5. This is from a post on another forum of which Cooperlola was a member: Despite the above discussion and repeated confirmation from my colleagues in France, I have just see the outside REAR COVER of this weeks Le Mans Special AUTOSPORT magazine. Full page advertisement jointly from Alcosense and Halfords stating that "You'll need one of these by law". So ripping people off is still part of the national sport in the UK.
  6. Cooperlola, as most will realise, was not backward with adopting technology. Her Android phone had a wiggly-finger code on it. Last time (first time since....) I was in the UK I dropped into a cheapo phone shop, and the code was broken after two day and £30. Great. Get home to France and it now wants a password! Probably the same password Deb had set on her laptop, too.
  7. This is yet another of the 468,000 (approx) things that Deb just used to 'do'. Her pension was paid in euros, so although that meant a small % was lost in conversion by the bank our pension fund used, no question the amount Deb declared was the figure in the bank account, and thus open to audit. My pension, somewhat larger by virtue of 38 years of unstinting toil (yeah, right) is paid into a UK bank. Since currency exchanges fluctuate on a minute-by-minute basis, I had expected to take the figure on my bank statements and convert that using European Central Bank rates for each of the (13, paid every 4-weeks) payment dates. I infer from this thread that I am going a bit further than may be necessary. An additional complication arises from yesterday's otherwise easy meeting with the Notaire. It seems I need to fill in two declarations for 2012, one for the period ending 5th September, one for the remainder of the year. A morning at the hotel des impots beckons, I fear!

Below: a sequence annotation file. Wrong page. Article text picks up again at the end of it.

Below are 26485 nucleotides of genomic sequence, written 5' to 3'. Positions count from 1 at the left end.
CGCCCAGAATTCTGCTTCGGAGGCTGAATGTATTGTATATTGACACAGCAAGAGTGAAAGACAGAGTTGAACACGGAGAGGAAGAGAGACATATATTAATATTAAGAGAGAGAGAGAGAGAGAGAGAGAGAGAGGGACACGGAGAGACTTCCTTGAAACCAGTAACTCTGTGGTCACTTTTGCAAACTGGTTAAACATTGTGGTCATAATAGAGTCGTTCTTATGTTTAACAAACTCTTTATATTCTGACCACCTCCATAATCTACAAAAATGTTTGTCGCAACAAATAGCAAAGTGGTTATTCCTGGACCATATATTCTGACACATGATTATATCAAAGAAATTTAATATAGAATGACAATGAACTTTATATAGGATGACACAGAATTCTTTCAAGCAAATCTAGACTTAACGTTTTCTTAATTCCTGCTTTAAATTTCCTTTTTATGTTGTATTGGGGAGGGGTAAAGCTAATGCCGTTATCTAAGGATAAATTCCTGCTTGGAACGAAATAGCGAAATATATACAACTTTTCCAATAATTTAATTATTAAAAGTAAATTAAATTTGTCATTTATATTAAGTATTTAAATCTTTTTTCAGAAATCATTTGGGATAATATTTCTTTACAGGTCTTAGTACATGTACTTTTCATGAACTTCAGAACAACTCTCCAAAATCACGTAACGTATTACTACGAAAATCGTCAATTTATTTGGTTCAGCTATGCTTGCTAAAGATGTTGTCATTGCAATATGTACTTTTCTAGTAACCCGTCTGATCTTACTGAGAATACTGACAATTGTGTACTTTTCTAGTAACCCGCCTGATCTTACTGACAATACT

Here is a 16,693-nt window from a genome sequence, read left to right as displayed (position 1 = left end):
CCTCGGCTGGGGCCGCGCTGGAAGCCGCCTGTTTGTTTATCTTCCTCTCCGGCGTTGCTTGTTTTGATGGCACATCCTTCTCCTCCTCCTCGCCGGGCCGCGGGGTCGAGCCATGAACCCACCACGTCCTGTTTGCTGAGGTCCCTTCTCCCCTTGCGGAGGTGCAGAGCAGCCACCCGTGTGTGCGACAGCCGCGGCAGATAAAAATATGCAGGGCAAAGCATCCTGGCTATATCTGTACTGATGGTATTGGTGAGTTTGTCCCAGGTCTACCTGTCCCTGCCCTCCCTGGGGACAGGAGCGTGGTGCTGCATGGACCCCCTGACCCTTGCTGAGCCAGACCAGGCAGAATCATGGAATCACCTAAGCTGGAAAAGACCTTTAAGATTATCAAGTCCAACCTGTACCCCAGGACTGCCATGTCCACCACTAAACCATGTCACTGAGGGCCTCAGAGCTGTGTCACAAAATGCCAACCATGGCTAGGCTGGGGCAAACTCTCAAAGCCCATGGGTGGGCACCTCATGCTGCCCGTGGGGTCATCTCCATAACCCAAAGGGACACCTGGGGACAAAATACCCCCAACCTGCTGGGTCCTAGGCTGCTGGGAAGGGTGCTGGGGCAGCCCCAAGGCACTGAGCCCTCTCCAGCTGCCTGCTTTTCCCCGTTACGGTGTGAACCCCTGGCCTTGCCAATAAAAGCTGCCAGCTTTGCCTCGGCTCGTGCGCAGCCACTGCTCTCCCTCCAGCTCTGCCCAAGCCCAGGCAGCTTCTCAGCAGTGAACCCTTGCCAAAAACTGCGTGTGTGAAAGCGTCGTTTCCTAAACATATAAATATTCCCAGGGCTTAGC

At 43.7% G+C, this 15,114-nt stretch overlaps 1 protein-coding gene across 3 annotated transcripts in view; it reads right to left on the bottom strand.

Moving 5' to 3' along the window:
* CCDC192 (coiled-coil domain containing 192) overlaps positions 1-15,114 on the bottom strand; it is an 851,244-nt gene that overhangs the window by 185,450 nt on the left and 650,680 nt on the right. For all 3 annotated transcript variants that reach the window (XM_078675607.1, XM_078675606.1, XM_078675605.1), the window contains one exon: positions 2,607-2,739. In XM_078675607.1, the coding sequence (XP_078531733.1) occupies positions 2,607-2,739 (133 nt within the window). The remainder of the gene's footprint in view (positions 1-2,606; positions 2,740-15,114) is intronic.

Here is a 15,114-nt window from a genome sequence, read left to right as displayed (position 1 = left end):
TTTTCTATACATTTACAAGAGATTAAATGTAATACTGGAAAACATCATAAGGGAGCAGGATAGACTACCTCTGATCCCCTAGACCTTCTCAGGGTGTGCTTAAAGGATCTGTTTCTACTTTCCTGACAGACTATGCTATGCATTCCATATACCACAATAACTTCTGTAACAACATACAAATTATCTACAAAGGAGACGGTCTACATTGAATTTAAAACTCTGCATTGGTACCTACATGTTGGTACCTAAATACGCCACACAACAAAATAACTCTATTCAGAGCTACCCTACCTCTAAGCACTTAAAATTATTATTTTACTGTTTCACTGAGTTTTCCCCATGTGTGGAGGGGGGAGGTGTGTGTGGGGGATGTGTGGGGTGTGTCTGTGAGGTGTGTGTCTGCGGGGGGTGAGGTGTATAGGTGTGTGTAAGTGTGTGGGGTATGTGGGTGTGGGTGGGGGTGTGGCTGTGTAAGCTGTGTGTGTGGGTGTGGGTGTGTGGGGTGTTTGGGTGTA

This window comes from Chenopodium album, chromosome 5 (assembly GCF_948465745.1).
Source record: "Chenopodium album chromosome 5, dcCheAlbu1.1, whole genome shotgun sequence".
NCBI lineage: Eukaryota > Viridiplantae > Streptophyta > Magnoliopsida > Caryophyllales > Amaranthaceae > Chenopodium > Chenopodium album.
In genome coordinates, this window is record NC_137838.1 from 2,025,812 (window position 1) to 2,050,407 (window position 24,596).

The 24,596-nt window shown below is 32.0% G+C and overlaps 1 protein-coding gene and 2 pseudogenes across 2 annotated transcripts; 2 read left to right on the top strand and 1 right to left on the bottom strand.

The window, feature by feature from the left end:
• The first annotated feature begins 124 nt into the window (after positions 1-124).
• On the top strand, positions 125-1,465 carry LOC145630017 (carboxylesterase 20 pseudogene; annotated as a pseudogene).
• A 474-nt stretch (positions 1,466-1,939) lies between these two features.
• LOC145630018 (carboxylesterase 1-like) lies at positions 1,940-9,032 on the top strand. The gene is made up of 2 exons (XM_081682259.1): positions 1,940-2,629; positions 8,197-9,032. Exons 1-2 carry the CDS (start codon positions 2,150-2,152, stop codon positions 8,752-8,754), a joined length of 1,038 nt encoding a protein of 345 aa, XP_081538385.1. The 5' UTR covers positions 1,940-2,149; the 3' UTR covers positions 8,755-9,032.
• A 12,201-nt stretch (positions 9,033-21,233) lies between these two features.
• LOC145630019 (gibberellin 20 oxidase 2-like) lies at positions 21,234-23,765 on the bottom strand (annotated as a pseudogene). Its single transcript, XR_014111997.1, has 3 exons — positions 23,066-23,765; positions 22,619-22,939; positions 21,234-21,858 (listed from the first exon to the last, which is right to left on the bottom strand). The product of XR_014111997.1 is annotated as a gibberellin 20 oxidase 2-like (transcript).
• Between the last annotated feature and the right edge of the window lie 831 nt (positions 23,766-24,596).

8. Thanks again, everyone, for positive input as usual. What I had failed to spot was that the CC Co had, a couple of months ago, cancelled the Direct Debit on this account. Deb had also set up a Standing Order, which I have now stopped. So the CC Co had already written the debt off. Deb had a Kindle (there wasn't much technology she hadn't dabbled in!) and I've manged to de-register this, and passed it to a friend. What impressed me here was the relative ease of cancelling Deb's Amazon account, to which there had been regular payments for a couple of periodicals online for the Kindle. I had to send a copy of the death cert - required by the Data Protection Act, I believe, and entirely reasonable - and within 24 hrs received a confirmation that the account had been closed. I am seeing the Notaire ||Thursday to sign up and pay up. I hope that will be painless - I know the amount, at least. Oh, Deb's voice is still on the answerphone. No wish to erase that just yet!